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Book Review: The Way Of The Knife


Fishing in troubled waters
SAURABH KUMAR SHAHI | New Delhi, June 13, 2013 13:31
Tags : The Way Of The Knife | Mark Mazzetti | 9/11 Commission | CIA | Osama bin Laden | Fidel Castro |

Somewhere in Mark Mazzetti’s 400-page scholarship on CIA and its changing role in the post-9/11 world, there is a scene where an ex-counterterrorism expert appears before the 9/11 Commission. Asked whether or not he would have allowed CIA to take out Osama bin Laden without giving him the chance to defend himself before the law, the officer exclaimed “No, absolutely no.” And to drive the point home, he further added, “We’re not Mossad.”

But what CIA did in the decade or so that followed took a heavy toll on the world and the agency itself. ‘The Way of The Knife’ delves there and more.

Those who have interest in such matters would recall a very famous yet controversial hearing in 1975 led by Senator Frank Church that aspired to look into violations by CIA inside the country. However, since President Ford, like several other Democrat Presidents who preceded or succeeded him, wanted to clip the wings of CIA; he suggested that the hearing must take into account CIA’s dirty war outside America’s shores, especially assassination attempts on heads of state. When skeletons like attempts on the life of Patrice Lumumba and Fidel Castro started tumbling out, Ford in an executive order banned any such adventure. A ban that was lifted in a similar executive order by President Dubya Bush.

“President Truman had not wanted the agency to become America’s secret army, but since a vague clause in the National Security Act of 1947 authorised the CIA to “perform such other functions and duties related to intelligence affecting the national security,” American presidents have used this “covert action” authority to dispatch the CIA on sabotage operations, propaganda campaigns, election rigging, and assassination attempts,” he writes.

The idea behind this ban, Mazzetti insists, was to keep CIA away from dirty jobs so that it can focus on quality intelligence gathering without getting gung-ho. Yet, the author rightly suggests, it missed predicting, much less affecting in any way, some of the most earthshaking events that followed, including the Iranian Revolution, the fall of the Berlin Wall, the collapse of the Soviet Union, Iraq’s invasion of Kuwait and, of course, 9/11.

Much of the book, at least the first half of it, documents the rather abrupt and sudden militarisation of the CIA on one hand and the rise in intelligence gathering of Special Operations forces. Bereft of jargon, the book basically tells us how post-9/11 the CIA and DOD started acting like each other. So in Mazzetti’s words, “CIA became a killing machine, an organization consumed with manhunting,” and DOD, particularly, JSOC, “has been dispersed into the dark spaces of American foreign policy, with commando teams running spying missions that Washington would never have dreamed of approving in the years before 9/11.”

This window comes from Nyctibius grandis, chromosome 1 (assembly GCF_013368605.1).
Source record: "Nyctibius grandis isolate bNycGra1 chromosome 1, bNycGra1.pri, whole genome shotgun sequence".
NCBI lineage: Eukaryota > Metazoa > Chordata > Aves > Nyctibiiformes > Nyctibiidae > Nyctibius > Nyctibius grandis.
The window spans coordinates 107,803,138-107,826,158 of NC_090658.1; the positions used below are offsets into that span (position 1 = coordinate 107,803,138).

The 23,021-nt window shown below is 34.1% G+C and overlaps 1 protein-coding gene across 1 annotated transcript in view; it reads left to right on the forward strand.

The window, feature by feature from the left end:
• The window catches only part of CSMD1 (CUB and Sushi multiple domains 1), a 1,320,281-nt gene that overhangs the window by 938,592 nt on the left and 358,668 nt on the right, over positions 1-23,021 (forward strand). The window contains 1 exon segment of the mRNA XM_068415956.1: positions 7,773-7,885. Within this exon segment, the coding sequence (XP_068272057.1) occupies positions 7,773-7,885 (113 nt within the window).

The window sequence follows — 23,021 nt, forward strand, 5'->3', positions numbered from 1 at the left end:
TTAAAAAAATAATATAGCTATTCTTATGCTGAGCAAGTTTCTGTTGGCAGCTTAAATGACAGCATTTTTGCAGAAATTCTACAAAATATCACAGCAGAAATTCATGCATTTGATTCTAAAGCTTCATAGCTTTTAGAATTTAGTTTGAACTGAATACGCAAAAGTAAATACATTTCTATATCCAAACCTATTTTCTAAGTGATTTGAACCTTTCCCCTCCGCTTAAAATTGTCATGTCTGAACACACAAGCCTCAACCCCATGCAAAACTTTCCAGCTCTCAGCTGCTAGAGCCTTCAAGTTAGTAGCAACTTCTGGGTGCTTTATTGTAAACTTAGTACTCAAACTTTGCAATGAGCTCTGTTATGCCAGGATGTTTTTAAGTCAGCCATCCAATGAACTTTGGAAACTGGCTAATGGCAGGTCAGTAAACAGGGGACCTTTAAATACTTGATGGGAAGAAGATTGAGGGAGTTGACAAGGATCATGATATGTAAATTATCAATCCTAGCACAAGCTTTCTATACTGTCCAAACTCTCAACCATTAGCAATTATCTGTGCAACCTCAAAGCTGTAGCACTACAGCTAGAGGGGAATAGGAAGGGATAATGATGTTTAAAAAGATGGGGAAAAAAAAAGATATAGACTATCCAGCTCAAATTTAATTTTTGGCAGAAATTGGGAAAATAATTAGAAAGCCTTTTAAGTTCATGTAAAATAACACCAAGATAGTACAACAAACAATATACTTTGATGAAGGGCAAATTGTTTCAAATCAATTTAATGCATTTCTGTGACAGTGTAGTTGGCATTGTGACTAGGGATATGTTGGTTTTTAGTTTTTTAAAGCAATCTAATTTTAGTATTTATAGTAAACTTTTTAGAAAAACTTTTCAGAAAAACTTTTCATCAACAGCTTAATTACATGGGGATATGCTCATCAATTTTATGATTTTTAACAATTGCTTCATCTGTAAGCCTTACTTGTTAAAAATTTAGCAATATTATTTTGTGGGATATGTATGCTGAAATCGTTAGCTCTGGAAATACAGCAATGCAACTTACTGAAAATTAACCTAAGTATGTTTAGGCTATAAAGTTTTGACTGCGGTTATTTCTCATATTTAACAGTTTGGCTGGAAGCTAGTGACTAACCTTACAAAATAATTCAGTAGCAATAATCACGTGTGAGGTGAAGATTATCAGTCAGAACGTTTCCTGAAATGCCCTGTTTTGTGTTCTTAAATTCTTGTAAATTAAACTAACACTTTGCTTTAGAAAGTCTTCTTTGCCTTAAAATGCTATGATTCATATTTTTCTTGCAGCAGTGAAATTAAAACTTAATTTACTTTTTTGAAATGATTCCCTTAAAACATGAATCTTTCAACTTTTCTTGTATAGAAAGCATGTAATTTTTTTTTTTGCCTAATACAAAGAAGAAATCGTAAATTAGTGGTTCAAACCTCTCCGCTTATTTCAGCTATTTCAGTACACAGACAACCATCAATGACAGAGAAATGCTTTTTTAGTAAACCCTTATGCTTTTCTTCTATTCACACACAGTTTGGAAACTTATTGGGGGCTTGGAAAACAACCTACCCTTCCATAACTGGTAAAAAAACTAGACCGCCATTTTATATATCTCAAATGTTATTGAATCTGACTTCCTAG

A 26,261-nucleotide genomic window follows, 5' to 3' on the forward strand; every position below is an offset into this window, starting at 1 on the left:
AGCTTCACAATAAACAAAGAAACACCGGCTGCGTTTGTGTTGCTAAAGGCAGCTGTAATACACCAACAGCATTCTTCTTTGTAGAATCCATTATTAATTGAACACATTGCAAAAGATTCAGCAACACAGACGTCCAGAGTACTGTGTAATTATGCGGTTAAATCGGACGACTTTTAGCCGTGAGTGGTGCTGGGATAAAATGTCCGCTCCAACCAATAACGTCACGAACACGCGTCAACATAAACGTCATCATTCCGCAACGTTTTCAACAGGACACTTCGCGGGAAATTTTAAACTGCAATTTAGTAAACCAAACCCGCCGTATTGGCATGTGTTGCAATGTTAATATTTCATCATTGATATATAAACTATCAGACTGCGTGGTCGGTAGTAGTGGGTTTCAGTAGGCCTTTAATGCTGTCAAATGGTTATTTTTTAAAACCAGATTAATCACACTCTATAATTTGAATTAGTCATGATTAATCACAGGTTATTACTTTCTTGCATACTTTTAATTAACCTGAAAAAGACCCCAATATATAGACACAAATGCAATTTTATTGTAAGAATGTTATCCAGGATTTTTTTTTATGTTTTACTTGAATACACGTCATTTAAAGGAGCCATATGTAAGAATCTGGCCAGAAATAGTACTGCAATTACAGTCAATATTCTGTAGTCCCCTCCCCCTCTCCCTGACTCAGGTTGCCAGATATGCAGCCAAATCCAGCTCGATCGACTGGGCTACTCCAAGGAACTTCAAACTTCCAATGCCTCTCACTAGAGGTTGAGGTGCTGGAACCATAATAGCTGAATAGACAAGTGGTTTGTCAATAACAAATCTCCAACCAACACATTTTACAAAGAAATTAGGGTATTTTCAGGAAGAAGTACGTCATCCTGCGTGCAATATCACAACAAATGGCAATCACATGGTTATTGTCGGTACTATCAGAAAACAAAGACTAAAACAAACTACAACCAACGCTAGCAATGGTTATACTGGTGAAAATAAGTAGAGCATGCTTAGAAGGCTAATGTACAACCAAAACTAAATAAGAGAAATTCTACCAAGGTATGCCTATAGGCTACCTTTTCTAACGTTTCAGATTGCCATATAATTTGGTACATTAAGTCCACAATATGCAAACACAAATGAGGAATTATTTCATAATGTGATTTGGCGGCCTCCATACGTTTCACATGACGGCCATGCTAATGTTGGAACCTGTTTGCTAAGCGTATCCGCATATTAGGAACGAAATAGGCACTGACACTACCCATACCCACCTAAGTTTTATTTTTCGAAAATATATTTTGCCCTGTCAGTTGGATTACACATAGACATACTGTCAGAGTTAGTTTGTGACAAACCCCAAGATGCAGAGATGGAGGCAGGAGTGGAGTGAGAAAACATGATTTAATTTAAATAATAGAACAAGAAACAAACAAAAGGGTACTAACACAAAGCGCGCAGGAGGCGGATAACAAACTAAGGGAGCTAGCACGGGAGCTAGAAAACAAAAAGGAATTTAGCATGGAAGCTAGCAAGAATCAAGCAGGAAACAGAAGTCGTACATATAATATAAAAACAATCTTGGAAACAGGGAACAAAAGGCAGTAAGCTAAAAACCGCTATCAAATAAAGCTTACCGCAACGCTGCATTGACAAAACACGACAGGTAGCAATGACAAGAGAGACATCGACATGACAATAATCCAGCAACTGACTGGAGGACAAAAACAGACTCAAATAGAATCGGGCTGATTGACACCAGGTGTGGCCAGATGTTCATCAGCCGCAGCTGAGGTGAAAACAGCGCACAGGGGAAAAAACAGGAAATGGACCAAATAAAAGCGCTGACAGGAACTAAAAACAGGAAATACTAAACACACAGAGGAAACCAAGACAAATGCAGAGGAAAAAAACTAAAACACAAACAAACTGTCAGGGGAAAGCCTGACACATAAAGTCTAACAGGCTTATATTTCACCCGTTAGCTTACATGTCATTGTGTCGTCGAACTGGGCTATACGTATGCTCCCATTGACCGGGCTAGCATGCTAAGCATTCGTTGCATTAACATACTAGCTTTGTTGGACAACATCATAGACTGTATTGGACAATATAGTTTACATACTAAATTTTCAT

What is also interesting is that the transfer of presidency from Bush to Barack Obama could not so much as put a hiccup in the process. If anything, Obama only expedited the process that was anathema for his Democrat predecessors from Ford to Carter to Clinton.    

And this, in more ways than one, tells us why America’s sway and ability to influence events has diminished beyond belief. Take for example the case of CIA operative Raymond A. Davis, the former Green Beret who, while on a intelligence gathering mission in Pakistan, shot and killed two civilians, plunging the relationship between the US and Pakistan to a never before low. The chapter deals with the conflict between the Department of State and Pentagon and how the CIA station head in Islamabad not only undercut the American Ambassador Munter’s position but also jeopardised whatever little chance of trust building that was created.

Or for example the case of Dewey Clarridge, a former CIA operative from the Iran-contra days, who started working as a private intelligence gathering contractor whose over smartness almost ignited a mini-civil war in Afghanistan. And then there was Michele Ballarin, a Gucci and Louis Vuitton flashing Virginia socialite and a failed politician, who got herself entrenched in the internal affairs of Somalia.

While Mazzetti tells the story in racy prose, he never trivialises. However, after reading it cover to cover, one realizes that Mazzetti does have a soft corner for Langley’s old war horses in their fight against the new crop of sleuths. But that is understandable. After all, the Young Turks, in spite of technological and human intelligence advantage, equally failed to predict Arab Spring, Benghazi attack or the lifespan of the Assad regime in Syria.

Author: Mark Mazzetti

Edition: Paperback

ISBN: 978-0-143-42081-1

Pages: 392

Price: Rs. 499

Publisher: Penguin

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Issue Dated: Feb 5, 2017